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The Jakarta Post
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Key bills in pipeline to jump-start economy

  • Linda Yulisman and Raras Cahyafitri

    The Jakarta Post

Jakarta | Tue, February 10, 2015 | 07:49 am
Key bills in pipeline to jump-start economy


In its plenary session on Monday, the House of Representatives agreed 37 bills set for deliberation this year, with more than half related to reform in the economy and less focus on bolstering the security and defense presence in society, as many had previously feared.

An amendment to a law on dispute settlements in industrial relationships, which regulates disputes between workers, labor unions and employers, as well as amendments to the tax system and oil and gas management, are among the bills much-awaited by businesses.

Indonesian Employers'€™ Association (Apindo) chairman Hariyadi Sukamdani expected the amendment to the Industrial Relationships Law would favor labor-intensive companies, given the current regulations that overly emphasized protection for laborers rather than for employers.

'€œThe interests of businesspeople have always been sidelined in all labor regulations. Such inequality has created high costs for businesses.'€

Hariyadi explained that in the past couple of years, companies were reluctant to hire more workers because if they engaged in a dispute with workers, who were usually supported by labor unions, the settlement would be costly and unfair for businesses under the current law.

The complexity of recruiting and nurturing the labor force has discouraged corporations from employing more workers, making them choose to implement high-tech machinery that reduces labor needs.

Manufacturing only employed 15.39 million people, or 13 percent of the 125.3 million national workforce as of February 2014.

The House and the government are also rushing to complete an amendment to the Oil and Gas Law to ensure legal certainty and attract more investment to the sector.

'€œWe expect to submit the draft earlier in February rather than in May,'€ said Naryanto Wagimin, the upstream oil and gas director with the Energy and Mineral Resources Ministry'€™s directorate general of oil and gas.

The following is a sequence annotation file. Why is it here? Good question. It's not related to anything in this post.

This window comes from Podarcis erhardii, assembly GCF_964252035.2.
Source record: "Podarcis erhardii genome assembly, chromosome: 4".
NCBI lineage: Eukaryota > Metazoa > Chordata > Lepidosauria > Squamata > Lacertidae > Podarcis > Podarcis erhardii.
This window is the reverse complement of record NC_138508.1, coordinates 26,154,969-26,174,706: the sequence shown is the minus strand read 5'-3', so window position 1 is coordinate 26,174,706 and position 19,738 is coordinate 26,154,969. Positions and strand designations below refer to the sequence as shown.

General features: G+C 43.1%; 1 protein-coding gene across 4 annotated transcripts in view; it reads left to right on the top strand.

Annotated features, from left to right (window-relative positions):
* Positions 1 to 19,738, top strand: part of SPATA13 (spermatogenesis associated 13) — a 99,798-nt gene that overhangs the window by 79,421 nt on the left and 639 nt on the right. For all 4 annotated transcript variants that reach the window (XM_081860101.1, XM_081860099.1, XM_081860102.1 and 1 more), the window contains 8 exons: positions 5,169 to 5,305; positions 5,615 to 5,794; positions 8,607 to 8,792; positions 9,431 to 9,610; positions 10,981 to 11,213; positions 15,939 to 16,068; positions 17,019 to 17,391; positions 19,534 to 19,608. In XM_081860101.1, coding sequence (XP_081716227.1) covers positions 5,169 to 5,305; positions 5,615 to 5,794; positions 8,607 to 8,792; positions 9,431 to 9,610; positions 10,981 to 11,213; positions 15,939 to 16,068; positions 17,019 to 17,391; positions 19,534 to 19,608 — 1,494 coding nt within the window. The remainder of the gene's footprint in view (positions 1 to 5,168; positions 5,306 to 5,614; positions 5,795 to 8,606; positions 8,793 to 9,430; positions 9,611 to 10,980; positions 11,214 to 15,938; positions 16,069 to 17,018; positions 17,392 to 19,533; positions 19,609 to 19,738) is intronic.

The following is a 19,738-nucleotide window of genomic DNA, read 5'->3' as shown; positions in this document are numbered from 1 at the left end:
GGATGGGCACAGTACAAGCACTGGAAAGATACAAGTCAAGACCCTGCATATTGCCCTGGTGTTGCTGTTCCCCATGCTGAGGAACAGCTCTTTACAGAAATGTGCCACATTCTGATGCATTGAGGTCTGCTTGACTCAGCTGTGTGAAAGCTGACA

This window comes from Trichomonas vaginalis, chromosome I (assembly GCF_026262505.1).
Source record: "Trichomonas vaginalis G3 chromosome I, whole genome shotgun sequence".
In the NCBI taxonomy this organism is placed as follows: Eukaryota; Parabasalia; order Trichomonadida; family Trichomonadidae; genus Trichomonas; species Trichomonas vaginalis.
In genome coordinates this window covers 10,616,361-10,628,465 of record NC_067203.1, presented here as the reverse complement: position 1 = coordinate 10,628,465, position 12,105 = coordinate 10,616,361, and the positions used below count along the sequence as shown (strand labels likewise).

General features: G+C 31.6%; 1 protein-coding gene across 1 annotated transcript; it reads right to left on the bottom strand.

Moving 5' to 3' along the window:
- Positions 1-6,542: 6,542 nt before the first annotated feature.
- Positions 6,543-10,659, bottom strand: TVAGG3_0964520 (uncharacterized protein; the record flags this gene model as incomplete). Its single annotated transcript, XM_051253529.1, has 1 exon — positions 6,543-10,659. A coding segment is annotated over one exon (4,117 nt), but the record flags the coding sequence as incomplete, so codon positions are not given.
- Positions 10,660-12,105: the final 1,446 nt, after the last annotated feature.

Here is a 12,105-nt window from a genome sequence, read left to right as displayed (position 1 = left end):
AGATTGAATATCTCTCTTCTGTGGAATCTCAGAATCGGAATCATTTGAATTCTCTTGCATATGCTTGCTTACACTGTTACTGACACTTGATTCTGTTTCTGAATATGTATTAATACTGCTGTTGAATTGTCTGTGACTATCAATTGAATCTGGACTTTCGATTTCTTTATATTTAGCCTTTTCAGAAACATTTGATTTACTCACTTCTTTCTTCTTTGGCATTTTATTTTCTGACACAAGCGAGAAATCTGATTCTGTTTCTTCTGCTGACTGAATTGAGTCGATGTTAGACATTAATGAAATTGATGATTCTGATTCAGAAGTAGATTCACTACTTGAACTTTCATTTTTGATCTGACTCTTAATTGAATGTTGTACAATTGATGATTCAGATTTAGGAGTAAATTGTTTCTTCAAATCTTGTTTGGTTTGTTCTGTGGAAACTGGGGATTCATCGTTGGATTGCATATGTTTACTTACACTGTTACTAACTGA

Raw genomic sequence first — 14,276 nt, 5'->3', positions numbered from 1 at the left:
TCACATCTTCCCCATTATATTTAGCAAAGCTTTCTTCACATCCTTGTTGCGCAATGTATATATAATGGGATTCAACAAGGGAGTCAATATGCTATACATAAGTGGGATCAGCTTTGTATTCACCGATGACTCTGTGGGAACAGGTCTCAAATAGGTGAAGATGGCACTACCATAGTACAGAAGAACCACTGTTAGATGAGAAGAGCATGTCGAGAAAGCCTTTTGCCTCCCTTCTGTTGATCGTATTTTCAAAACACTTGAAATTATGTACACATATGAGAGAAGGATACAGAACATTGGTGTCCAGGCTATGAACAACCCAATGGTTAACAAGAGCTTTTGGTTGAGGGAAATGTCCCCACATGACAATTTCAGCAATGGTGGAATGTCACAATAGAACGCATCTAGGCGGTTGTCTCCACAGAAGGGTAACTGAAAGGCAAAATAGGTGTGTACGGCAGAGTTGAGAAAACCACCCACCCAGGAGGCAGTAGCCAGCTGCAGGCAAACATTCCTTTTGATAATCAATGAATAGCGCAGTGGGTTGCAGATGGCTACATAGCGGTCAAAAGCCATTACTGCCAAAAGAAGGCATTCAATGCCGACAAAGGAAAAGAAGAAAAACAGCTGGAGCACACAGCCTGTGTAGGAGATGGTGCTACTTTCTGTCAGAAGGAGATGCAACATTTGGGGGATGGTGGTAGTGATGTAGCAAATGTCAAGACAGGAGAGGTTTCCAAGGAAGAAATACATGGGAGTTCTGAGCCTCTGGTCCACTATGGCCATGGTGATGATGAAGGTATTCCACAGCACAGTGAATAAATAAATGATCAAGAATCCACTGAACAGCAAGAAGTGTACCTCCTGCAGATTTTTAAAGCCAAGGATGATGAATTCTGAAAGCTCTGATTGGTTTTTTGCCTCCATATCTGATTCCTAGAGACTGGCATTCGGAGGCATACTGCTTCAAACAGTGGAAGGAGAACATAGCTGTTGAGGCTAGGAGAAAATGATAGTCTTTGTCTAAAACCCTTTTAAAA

Naryanto said that early submission was necessary as many contracts would need approval from a definitive agency after the Constitutional Court scrapped Upstream Oil and Gas Executive Agency (BPMigas) in late 2012.

Major oil and gas producers have also called on the government to introduce a more flexible regulatory framework in the amended law in order to prevent an energy crisis that can occur in the next five years if no serious efforts are made to prop up the declining oil production.

In order to attract more investments, the government will also revise a law on the general taxation system with a planned introduction of a tax amnesty that will bring home billions of dollars hidden by Indonesian companies and individuals overseas.

With more bills focusing on the economy, the government will avoid passing bills that are deemed controversial, including a bill on the protection of religious minorities, over concern of a backlash from Muslim communities.

Also dropped from the list are the national security and state secrecy bills, which have been opposed by rights groups as potential threats to democracy. '€œWe want to avoid any controversies in this first year so we will not focus on such contentious bills. It'€™s the President'€™s instruction. They remain as our long-term targets although they are not our priority this year,'€ Law and Human Rights Minister Yasonna H. Laoly said last week.

In regards to the revision to the Mining, Mineral and Coal Law, the government has ensured that there will not be controversy, such as with an easing of the export ban of raw mineral ores put in place last year.

'€œThere will be no compromise to the export ban policy. The revision will only cover the transfer of authority to issue mining permits from local administrations to the central government,'€ said R. Sukhyar, the director general for mineral and coal at the Energy and Mineral Resources Ministry.

Legislators have deemed the amount of the current deliberation realistic compared to the previous House that was able to pass less than 20 of the around 100 bills proposed annually. The current House has aimed to pass 159 bills before its term expires in October 2019.

 

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